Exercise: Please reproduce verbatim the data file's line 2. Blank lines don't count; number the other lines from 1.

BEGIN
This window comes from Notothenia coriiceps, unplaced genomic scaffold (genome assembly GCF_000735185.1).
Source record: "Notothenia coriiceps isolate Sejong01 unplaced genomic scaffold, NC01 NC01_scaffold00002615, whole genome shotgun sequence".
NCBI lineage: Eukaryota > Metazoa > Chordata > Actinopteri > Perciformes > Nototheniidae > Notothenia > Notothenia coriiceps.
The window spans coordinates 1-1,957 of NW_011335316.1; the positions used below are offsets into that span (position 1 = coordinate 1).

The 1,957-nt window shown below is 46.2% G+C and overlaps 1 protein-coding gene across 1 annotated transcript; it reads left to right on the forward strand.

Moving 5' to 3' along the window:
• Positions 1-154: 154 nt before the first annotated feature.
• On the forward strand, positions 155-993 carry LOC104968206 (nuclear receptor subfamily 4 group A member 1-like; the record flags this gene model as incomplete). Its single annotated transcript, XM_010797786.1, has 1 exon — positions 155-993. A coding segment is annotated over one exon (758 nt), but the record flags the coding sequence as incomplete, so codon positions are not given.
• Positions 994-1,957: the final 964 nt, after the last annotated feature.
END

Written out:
Source record: "Notothenia coriiceps isolate Sejong01 unplaced genomic scaffold, NC01 NC01_scaffold00002615, whole genome shotgun sequence".